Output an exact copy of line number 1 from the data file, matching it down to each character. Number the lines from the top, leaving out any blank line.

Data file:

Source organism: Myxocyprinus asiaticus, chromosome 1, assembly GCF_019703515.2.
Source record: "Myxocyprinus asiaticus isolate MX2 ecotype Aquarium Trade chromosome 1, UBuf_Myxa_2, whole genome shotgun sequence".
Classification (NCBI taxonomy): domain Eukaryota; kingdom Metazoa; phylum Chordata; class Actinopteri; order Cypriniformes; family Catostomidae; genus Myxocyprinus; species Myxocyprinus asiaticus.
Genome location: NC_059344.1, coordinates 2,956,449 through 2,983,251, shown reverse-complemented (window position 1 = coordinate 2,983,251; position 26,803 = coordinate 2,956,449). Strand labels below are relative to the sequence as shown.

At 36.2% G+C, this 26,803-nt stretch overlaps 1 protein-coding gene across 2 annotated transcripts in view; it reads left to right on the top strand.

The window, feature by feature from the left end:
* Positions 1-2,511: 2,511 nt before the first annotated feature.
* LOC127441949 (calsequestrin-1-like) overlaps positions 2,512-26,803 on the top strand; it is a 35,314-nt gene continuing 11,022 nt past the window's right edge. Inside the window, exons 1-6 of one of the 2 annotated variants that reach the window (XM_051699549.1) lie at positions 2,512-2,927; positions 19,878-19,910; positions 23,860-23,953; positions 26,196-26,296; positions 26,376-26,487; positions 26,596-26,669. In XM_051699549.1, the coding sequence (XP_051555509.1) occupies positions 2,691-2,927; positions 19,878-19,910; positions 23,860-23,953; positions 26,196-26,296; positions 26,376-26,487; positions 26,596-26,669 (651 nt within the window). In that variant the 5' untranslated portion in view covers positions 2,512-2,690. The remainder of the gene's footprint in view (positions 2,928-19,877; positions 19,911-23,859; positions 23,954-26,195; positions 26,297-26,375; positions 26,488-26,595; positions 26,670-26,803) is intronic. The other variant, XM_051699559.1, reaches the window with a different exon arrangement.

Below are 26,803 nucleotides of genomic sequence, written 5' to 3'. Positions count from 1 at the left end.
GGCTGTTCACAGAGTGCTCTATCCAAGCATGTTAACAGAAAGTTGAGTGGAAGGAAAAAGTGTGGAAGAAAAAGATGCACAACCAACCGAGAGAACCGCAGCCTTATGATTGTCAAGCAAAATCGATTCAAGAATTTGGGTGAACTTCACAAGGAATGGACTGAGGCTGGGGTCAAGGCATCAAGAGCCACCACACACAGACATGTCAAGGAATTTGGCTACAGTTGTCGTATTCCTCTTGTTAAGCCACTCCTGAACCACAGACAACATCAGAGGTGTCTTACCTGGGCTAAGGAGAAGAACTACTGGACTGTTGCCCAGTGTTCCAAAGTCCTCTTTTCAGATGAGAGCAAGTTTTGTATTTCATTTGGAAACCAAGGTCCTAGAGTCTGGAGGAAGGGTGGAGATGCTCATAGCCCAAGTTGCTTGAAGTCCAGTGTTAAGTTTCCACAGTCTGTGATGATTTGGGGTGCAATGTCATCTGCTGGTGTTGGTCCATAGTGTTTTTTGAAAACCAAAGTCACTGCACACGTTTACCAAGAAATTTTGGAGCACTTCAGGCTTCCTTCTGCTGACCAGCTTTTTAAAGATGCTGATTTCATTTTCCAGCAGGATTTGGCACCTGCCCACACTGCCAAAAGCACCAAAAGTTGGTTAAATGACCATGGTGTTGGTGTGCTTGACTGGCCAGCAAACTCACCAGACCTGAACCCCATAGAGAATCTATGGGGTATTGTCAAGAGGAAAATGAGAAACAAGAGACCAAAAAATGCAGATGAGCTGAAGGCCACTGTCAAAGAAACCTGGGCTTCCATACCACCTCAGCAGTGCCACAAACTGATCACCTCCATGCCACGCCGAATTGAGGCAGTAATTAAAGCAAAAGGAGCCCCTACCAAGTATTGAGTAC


Source organism: Myxocyprinus asiaticus, chromosome 1, assembly GCF_019703515.2.